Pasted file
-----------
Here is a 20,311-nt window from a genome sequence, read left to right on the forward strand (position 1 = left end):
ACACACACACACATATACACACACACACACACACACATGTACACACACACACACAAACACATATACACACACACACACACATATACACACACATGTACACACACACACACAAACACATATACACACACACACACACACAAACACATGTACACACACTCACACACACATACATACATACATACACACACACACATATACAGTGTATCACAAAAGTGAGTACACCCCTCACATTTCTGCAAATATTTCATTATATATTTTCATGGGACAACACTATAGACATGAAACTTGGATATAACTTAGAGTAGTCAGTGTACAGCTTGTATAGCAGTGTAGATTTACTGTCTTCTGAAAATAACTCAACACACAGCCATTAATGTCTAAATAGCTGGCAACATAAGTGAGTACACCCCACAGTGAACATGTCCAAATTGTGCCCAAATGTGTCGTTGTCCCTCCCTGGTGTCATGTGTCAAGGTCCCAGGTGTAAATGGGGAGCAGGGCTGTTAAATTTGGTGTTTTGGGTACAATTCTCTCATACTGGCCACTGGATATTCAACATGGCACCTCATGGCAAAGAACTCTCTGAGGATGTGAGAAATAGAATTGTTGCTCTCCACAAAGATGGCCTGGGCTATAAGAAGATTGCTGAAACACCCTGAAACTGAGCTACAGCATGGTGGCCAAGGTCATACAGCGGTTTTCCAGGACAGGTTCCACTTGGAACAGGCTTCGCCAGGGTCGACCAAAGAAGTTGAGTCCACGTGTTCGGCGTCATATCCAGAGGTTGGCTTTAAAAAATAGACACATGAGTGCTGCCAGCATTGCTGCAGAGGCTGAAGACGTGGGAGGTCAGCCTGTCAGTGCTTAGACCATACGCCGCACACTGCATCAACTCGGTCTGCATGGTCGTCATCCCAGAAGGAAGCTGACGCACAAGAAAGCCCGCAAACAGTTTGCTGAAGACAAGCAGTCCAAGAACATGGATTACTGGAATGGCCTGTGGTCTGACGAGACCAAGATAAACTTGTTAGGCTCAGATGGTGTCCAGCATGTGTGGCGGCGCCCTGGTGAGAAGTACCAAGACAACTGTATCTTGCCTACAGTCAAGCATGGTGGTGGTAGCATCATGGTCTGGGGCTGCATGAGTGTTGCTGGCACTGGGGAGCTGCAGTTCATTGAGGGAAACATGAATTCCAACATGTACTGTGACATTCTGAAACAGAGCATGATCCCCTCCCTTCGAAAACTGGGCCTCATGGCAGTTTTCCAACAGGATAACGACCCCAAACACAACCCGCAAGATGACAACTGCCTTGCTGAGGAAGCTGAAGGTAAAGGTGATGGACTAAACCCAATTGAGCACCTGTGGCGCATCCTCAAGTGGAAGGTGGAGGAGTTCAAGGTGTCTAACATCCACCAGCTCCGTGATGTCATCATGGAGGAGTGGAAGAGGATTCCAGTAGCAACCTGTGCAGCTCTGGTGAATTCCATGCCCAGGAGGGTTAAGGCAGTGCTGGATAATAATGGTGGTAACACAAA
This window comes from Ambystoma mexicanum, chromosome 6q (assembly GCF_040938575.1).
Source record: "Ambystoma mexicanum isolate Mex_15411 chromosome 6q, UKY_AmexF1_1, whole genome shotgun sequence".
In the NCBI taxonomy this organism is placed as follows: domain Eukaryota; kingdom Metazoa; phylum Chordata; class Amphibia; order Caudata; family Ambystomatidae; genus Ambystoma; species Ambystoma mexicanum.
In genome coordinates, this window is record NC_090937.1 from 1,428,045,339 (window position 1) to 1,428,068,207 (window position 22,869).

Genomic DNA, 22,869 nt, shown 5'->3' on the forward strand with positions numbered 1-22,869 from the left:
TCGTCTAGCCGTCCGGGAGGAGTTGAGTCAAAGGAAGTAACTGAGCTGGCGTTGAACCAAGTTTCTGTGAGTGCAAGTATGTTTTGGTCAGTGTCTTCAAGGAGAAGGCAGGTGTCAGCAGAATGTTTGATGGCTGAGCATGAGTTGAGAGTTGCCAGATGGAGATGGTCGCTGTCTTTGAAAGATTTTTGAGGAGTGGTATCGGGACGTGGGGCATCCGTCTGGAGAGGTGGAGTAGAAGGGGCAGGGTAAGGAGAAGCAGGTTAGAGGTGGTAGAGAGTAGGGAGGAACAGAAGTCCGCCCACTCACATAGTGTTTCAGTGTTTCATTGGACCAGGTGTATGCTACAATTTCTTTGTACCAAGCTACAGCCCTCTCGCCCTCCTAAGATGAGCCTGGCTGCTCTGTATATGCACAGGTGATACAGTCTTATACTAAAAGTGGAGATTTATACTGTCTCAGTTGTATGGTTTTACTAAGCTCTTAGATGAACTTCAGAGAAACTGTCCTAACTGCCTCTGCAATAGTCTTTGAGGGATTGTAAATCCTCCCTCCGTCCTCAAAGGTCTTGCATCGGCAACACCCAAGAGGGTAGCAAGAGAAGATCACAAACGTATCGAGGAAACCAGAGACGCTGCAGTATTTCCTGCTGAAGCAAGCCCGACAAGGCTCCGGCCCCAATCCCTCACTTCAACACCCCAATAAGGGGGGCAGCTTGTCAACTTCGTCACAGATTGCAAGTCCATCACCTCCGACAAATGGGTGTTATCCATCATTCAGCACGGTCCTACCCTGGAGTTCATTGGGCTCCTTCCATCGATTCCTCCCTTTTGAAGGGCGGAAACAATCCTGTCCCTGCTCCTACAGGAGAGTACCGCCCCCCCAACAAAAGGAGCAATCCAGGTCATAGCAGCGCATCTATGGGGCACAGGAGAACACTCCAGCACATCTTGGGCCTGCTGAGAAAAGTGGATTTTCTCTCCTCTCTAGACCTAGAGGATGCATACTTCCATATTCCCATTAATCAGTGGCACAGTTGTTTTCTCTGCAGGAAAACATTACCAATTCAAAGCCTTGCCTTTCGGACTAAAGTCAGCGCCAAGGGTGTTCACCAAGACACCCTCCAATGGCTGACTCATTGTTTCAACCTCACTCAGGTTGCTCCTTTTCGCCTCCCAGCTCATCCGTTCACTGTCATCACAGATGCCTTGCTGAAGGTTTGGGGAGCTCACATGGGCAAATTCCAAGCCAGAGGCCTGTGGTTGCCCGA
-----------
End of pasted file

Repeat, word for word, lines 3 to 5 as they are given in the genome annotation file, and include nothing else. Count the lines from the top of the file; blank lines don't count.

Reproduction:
This window comes from Ambystoma mexicanum, chromosome 6q (assembly GCF_040938575.1).
Source record: "Ambystoma mexicanum isolate Mex_15411 chromosome 6q, UKY_AmexF1_1, whole genome shotgun sequence".
In the NCBI taxonomy this organism is placed as follows: domain Eukaryota; kingdom Metazoa; phylum Chordata; class Amphibia; order Caudata; family Ambystomatidae; genus Ambystoma; species Ambystoma mexicanum.